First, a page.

The number of people who require social care in later life is rising. What is the best way to prepare for this possibility and how can the costs be met?
Nearly half of people in independent care homes fund it themselves at the same time local authorities are struggling to meet demand for care. How should potential social care costs be factored into a financial plan?
A joint investigation between the Health Foundation and The King’s Fund into funding social care for older people identified several fundamental problems with the current system, including the downward trend in the number of people receiving publicly funded care.
“Faced with shrinking budgets, local authorities are struggling to meet the growing demand for care, linked to increasing complexity in need and an ageing population,” according to the report.
When it comes to funding long-term care, users will generally fall into one of three categories. There are those whose care is funded by the local authority, those who pay for it themselves, and those whose care is funded through a mix of both options.
Unsurprisingly, what category a person may find themselves in is largely down to their requirements. Research conducted by healthcare specialist Laingbuisson found that the cost distinction between those who are in independent care homes is very different from those who receive domiciliary care.
In 2016, there were 392,000 people in independent care homes and 44% were covering the costs themselves – up from 40% in 2007. According to recent figures from the United Kingdom Homecare Association, only 25% of people receiving domiciliary care paid for it privately.
The distinction is important because it highlights the difficulty of planning for long-term care. The main problem is that it represents a possibility and not a certainty. Any plan for retirement will require a pension as standard but this is not the case for social and health care. This is further complicated by the fact a person may not know in advance what they should be budgeting for. What is clear is that the onus is increasingly on the individual to meet some or all of the expense.
The sums associated with funding social care are significant. For example, independent charity the Health Foundation revealed that around one in 10 people, at age 65, face future lifetime care costs of more than £100,000. There is additional evidence that even those who have incorporated social care funding into their long term financial plan are at risk of underestimating the requirements.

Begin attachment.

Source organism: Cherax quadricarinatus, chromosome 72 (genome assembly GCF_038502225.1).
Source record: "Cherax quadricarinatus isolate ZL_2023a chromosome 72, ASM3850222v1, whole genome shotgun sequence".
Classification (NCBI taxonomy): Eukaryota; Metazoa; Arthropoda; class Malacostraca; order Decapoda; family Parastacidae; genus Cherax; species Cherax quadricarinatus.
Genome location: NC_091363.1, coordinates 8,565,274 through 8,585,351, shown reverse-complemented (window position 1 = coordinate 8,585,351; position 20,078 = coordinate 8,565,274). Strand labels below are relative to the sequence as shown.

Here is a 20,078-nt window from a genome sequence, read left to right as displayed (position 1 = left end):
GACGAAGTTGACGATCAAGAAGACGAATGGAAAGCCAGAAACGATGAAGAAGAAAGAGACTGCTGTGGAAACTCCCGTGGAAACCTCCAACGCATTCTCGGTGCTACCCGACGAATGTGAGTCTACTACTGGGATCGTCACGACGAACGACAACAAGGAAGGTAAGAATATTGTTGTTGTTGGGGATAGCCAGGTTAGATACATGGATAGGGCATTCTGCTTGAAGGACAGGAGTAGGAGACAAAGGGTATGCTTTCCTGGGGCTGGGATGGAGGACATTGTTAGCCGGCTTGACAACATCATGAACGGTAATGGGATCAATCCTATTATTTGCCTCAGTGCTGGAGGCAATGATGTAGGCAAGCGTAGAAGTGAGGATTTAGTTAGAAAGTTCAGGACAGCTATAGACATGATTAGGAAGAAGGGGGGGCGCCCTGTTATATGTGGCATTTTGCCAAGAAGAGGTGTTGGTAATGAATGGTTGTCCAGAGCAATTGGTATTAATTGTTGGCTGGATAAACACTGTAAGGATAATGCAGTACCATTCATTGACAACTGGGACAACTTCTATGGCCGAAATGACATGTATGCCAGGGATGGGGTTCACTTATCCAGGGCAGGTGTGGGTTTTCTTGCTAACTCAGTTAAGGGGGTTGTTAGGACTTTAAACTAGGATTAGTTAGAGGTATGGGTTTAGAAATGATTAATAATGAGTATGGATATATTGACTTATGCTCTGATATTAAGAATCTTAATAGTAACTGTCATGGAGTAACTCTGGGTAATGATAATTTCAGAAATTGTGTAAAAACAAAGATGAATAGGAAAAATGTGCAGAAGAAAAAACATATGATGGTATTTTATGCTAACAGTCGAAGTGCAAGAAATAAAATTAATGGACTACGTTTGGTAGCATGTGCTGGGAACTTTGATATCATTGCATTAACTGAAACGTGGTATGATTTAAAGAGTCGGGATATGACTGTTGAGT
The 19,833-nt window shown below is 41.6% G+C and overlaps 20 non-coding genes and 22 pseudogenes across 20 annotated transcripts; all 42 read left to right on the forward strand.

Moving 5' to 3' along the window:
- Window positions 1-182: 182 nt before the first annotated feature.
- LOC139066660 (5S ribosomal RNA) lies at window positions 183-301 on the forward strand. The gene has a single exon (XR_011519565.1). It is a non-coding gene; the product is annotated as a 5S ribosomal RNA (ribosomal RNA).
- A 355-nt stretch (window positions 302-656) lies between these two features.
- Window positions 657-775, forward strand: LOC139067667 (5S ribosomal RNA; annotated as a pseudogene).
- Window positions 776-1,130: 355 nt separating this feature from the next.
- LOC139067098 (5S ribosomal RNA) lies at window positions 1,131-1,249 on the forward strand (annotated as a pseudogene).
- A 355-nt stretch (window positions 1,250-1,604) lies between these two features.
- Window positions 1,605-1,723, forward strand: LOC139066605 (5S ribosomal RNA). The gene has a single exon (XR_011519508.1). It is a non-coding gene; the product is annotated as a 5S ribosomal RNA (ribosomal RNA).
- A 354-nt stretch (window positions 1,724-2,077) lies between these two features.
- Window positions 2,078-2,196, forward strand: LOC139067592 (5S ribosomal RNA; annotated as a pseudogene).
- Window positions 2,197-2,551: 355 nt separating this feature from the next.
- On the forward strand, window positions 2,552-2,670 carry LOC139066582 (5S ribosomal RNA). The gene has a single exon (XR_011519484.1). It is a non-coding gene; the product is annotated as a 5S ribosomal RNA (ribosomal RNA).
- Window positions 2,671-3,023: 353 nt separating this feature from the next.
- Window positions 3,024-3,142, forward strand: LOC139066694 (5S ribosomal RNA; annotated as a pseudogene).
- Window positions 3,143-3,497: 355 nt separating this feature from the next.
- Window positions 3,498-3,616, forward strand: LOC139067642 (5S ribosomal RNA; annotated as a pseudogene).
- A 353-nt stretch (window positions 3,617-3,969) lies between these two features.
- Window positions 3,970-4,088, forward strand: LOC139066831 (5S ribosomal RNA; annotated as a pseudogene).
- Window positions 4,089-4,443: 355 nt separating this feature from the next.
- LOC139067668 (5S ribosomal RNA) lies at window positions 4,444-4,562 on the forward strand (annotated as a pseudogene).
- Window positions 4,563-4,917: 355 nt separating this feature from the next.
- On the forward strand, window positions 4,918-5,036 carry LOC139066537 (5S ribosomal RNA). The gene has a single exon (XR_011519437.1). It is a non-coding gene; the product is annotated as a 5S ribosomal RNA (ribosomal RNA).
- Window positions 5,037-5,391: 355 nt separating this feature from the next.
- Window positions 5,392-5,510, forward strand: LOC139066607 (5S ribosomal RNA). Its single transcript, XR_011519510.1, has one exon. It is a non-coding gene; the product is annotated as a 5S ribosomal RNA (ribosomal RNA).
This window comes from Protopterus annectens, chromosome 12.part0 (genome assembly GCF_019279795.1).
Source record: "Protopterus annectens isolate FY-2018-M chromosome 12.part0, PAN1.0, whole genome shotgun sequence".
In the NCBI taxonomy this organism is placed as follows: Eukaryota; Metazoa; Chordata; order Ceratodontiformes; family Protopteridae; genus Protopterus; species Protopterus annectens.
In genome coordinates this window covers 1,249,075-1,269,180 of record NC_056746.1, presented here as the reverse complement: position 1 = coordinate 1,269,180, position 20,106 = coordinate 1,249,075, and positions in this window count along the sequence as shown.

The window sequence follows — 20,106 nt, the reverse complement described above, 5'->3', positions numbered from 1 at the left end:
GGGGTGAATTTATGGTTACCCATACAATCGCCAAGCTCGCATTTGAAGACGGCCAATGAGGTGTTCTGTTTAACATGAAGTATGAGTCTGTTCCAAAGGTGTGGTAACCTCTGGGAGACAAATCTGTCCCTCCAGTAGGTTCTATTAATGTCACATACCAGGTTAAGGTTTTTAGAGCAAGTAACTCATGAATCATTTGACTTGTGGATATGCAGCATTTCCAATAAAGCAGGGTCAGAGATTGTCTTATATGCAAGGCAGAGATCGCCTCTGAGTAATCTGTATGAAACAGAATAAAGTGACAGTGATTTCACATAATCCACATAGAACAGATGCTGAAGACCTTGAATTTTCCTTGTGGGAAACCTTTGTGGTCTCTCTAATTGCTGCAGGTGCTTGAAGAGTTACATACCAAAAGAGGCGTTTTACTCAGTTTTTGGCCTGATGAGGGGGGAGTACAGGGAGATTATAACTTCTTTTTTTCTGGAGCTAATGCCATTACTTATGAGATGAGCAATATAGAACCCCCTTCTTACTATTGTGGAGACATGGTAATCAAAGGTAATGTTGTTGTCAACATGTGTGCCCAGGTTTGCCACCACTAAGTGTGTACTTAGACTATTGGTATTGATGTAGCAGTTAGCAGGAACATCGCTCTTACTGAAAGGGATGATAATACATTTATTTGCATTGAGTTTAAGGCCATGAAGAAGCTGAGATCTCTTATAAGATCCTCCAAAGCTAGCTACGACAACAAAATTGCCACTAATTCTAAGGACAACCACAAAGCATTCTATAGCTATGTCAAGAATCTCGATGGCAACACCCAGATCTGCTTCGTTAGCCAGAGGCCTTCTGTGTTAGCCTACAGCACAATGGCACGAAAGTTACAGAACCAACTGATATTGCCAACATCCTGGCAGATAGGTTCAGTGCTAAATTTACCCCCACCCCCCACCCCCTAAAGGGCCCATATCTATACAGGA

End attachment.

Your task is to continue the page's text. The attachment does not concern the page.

Research conducted by healthcare specialist Laingbuisson shows that on average, adults in the UK put the cost of residential care at £549 a week. The reality is that a place in a nursing home would cost on average £866 a week although the costs vary according to location and the type of care required. A survey conducted in 2017 by Scottish Widows found that one in four people have no idea how they would cover these costs for themselves or a relative.
There are a number of options available when it comes to paying for care. Ideally, savings and investments will be sufficient to cover the costs. A well-constructed and carefully run portfolio could be used to meet the care cost and it may also help prevent the family home having to be sold in a hurry.
In the event that savings are unlikely to cover the costs, there is the option of taking a Deferred Payment Agreement (DPA) with the local authority. With this arrangement, the local authority will cover the costs of care, but will recoup the costs once property has been sold. This is effectively a loan and the local authority will charge interest. This does open up the option to rent out the property during the course of the DPA in order to offset and reduce the total amount of debt accruing.
Equity release schemes are another means of harnessing the value of a property, in order to pay for care, but without having to immediately sell it. This can be an expensive commitment in the long run however and will not be suitable for everyone.
There is also the option of taking out an immediate care annuity. In exchange for a lump sum, an insurance provider will pay an agreed contribution to the care costs until the policyholder dies which reduces the risk of capital shortfall. This option could also protect the remaining assets, since they may no longer be needed to cover the costs
Social care is a broad term. There are those who will require minimal assistance from a carer and there are those will need the kind of support offered by a nursing home. However, the central premise is a constant - long term social care is only set to become more of a priority with each generation.
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